Some placeholder is needed in the Function name position to make the declaration read properly, and you may want to put a meaningful name there to suggest the intent of the method. But whether the name is specified as Number or as Placehold, the following assignments are all valid:

%stooge = moe %stooge = larry %stooge = curly

The method values to which the method variable in this example refers are in fact class Variables, which fit the %stooge declaration: they are function-like, operating on a Mayhem object and returning a Float.

If the method in the declaration has parameters, as in:

%stooge is function (mayhem):meaningless(%x is float) is float

The parameter names do not get used, so the above declaration is equivalent to this one:

%stooge is function (mayhem):meaningful(%y is float) is float

Thus, if two method variables contain references to methods on a Mayhem object that take a float input parameter and return a float, they can be assigned to each other, as in the following:

%stooge is function (mayhem):meaningless(%x is float) is float %stud is function (mayhem):meaningful(%y is float)is float ... %stooge = %stud

For NameAllowed or NameRequired parameters, the parameter names are meaningful in the method object declarations.

Assigning to a method variable

You assign a method value to a method variable using the following syntax:

%var = [(+classname)]method


%var The name of the method variable.
classname The name of the class to which the method variable applies.

This name is necesary if the method is a shared method or an enhancement method; otherwise, the method is assumed to be a member of the class specified in the method variable declaration.

The plus sign is necessary for an enhancement method.
method The name of the method to which the method variable will refer or an anonymous function. A method name can be either a SOUL method (instance method, enhancement method, shared method, or local method), a class member (Variable or read-only Property), or a method variable that fits the #method template in method variable declaration.

The source of an assignment to a method variable can even be the invocation of a function that returns a method value that fits the method description. Of course, it can also be another, compatible method variable.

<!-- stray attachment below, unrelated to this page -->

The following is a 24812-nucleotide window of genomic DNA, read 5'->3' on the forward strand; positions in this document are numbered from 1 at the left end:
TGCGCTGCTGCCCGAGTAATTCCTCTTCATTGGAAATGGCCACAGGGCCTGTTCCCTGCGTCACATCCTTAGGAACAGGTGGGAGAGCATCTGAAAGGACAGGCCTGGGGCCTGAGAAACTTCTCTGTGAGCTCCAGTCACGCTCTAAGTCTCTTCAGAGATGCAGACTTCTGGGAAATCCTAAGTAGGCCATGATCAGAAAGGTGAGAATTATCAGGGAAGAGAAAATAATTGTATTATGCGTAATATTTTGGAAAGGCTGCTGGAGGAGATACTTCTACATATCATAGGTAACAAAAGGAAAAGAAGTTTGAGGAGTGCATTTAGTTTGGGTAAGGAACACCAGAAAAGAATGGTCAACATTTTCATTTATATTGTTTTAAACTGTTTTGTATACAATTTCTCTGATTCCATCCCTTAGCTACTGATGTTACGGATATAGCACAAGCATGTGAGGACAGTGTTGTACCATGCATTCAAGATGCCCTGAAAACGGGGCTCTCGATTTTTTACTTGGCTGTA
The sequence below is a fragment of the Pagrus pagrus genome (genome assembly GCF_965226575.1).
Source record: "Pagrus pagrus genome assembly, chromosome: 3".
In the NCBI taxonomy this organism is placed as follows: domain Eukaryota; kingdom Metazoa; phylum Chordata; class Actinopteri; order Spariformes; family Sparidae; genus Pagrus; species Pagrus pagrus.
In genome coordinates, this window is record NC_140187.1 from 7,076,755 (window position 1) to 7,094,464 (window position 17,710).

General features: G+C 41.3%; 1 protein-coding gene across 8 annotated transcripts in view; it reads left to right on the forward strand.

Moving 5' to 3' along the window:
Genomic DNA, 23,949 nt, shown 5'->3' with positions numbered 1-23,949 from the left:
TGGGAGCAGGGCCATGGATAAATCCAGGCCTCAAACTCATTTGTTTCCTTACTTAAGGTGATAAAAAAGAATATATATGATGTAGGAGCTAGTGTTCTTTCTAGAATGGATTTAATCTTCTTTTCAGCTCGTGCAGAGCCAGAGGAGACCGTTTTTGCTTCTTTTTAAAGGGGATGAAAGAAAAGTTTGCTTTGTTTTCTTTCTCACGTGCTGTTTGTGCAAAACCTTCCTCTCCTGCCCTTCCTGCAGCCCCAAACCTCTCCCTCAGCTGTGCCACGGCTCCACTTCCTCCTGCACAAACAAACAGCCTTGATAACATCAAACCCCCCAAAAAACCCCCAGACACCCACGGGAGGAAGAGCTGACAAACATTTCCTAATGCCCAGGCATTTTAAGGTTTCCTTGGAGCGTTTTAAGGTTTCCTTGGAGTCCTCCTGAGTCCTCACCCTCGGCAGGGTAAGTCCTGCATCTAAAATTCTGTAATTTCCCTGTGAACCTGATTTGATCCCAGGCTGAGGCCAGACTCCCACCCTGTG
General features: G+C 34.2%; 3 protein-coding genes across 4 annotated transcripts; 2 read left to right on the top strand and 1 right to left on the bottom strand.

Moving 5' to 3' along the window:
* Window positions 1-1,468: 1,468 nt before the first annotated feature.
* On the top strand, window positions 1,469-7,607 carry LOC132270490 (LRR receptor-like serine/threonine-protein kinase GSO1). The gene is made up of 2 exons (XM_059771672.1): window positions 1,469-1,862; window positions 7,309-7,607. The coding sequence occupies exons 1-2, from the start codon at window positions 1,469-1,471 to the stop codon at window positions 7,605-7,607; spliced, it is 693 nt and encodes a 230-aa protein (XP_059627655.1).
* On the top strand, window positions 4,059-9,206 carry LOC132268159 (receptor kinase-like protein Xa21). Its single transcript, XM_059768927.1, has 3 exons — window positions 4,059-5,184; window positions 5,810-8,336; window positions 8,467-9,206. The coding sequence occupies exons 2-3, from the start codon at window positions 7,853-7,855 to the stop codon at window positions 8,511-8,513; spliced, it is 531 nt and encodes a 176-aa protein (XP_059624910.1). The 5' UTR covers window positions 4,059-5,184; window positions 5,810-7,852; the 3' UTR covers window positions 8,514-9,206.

You may assign a method that takes no parameters to a method variable that is declared as referring to a method with a parameter. For example, if function variable %goo is declared as:

%whynot is function (silly):whatever(%x is float) is float

The following assignment is valid if Z is a variable in class Silly:

%whynot = Z

In such a case, the parameter, %x, in the method variable declaration is ignored when the method variable is invoked. For example, if %whynot was set to Silly class variable Z, the 22 in the following invocation of %whynot would be ignored:

printText {~} = {%sillyVar:%whynot(22)}

This is allowed because methods are allowed to ignore a parameter value. Similarly, say a function in class Silly is defined as:

function stupid(%whatever is float, - %z is longstring optional) is longstring

Then Stupid may also be validly assigned to %whynot:

%whynot = stupid

And whenever Stupid is invoked via %whynot, the optional parameter %z will not be present.

Method variables follow the standard rules for NameAllowed and NameRequired parameters. If a method variable declaration specifies a method with one of these types of parameter, you may not assign to the variable a method that does not have the same parameter name type.

A method variable may be assigned to an enhancement method. The following statement assigns to %whynot the Float enhancement method in class Util called BigOnes which returns a Float object:

%whynot = (+util)bigOnes

If a method variable is declared as applying to a base class, you may not assign an extension class method to it. The method variable must be applicable to all objects of the base class, and setting it to a method of a specific extension class would violate this principle.

You may assign an overridable method to a method variable.